Monday, March 30, 2009

Was light, booming in sky falling Russian booster or something else?

CNN) -- The mysterious burst of light in the sky and loud booms witnessed Sunday night by residents along the Mid-Atlantic coastline was likely caused by a Russian rocket booster re-entering the atmosphere, said an official at the U.S. Naval Observatory.

A mysterious flash in the sky Sunday night may have been debris from the Soyuz spacecraft's booster.

The exact cause of the flash that caused hundreds of people to call the media, local authorities and the National Weather Service was still unknown Monday afternoon. But eyewitness accounts of the color, shape and timing of the light and sound had officials at the Naval Observatory confident of the phenomenon's cause: the re-entry of orbiting space junk from the Russian Soyuz spacecraft that blasted off last week from Kazakhstan.

"An object like this will have a pretty spectacular display when it enters the atmosphere," said U.S. Naval Observatory spokesman Geoff Chester.

Monday morning after the incident, Chester said he traced the rocket booster's path and found it was hovering over Cape Hatteras, North Carolina, around the time people reported seeing the light.

Sunday's mysterious flash and booms also could have been a fireball, a natural phenomenon that occurs when a rock about the size of a suitcase slams into the earth. Naval Observatory officials say that scenario is unlikely in this case, since the space junk was already orbiting in the area.

Chester said the yellow, orange and iridescent green flashes reported by witnesses resemble both fireballs and burning space junk.

"The visual reports are consistent with either case," he said. "But the fact that a Russian rocket booster was passing through that area of the sky at the same time, it's a pretty strong factor in my opinion to make that the culprit."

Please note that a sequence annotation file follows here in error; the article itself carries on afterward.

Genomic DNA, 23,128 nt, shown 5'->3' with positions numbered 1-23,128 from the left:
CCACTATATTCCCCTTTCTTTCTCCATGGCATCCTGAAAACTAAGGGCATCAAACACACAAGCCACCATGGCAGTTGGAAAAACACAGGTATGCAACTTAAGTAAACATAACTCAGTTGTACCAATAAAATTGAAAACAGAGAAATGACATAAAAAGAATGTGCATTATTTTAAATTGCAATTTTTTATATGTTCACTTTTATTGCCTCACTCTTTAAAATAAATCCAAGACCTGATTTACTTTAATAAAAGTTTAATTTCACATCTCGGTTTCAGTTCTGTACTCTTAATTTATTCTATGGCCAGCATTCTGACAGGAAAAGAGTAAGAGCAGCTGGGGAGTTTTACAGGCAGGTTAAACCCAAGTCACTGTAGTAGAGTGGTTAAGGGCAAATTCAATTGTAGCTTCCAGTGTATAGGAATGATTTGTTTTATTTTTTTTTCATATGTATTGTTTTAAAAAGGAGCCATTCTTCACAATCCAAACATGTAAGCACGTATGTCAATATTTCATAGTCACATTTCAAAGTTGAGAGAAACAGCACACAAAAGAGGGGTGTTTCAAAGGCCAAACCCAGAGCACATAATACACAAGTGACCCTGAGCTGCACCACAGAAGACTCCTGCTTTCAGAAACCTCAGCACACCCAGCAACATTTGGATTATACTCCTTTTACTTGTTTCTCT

The timing of the light and sounds also indicates it was likely space debris. Chester said it usually takes up to a week for a rocket booster's orbit to decay. The Russian spaceship was launched last Thursday.

Read the full story HERE at

Update: This was posted at

Virginia fireball was not Russian booster rocket

There has been plenty of debate today about the nature of the fireball spotted around 9:40 p.m. Sunday in the southern sky (as seen from Maryland). But I'm now convinced that it was a natural meteor, and not space debris.

Geoff Chester, spokesman for the U.S. Naval Observatory got out in front early on this story, saying he was "99.44 percent" sure the object was a Russian rocket booster, falling to Earth after the launch of the Russian Soyuz space capsule en route to the International Space Station.

I don't think so. Man-made space debris is traveling at orbital velocities, and re-enters the atmosphere at a fairly slow speed compared with meteors. We all remember the painful video images of the space shuttle Columbia breaking up on re-entry in 2003, with the loss of its crew. It is very slow compared with meteor entries.

Eyewitness descriptions of Sunday night's event said they watched this object for only a few seconds before it vanished. Here's a eyewitness comment we received this morning:

"I live along the coast on the Eastern Shore of MD. I too saw this amazing fireball. From my vantage point the bright orange ball of fire just suddenly appeared at approximately 9:40 PM. It was definitely larger than a refrigerator, as reported. It fell downward and slightly east then seemed to burn out. It only lasted about 5 seconds; however, this was the most spectacular site I have ever seen! - Jill Schline"

Now, Ted Molczan, a knowledgeable and experienced satellite watcher active with SeeSat, an international group of hobbyists who track and observe Earth satellites, says he agrees. This was not space debris. I asked him to check the orbit of the Russian rocket body, and whether it might have been what was seen by observers from Maryland to North Carolina. Here's his response:

Dear Frank,

The object was 2009-015B / 34670, the SL-4 rocket body from the recent Soyuz-TMA 14 launch to ISS. Geoff Chester of the Naval Observatory in Washington, D.C. expressed certainty that its decay is what was seen last night, but he is mistaken:

The U.S. Strategic Command's final report on this decay, predicted decay over 24 N, 125 E, [near Taiwan] on 2009 Mar 30, within 1 minute of 03:57 UTC (11:57 PM EDT).

It did pass within sight of the Virginia and Maryland Sunday night, but at about 9:26 PM EDT, about 2.5 hours before decay. It was 137 km high, but that is far too high to have begun burning. Burning begins a little below 100 km. The object was in Earth's shadow, so it was invisible, because it was not burning yet.

But clearly it was a meteor, based on its high angular velocity.

I observed a satellite decay five years ago, and the object took about 90 seconds to cross from a point low above the SW horizon to a point low in the SE.

That is much faster than a normal satellite, but nowhere near as fast a meteor, which could traverse the same angle in about one tenth the time.

Best regards,

Ted Molczan

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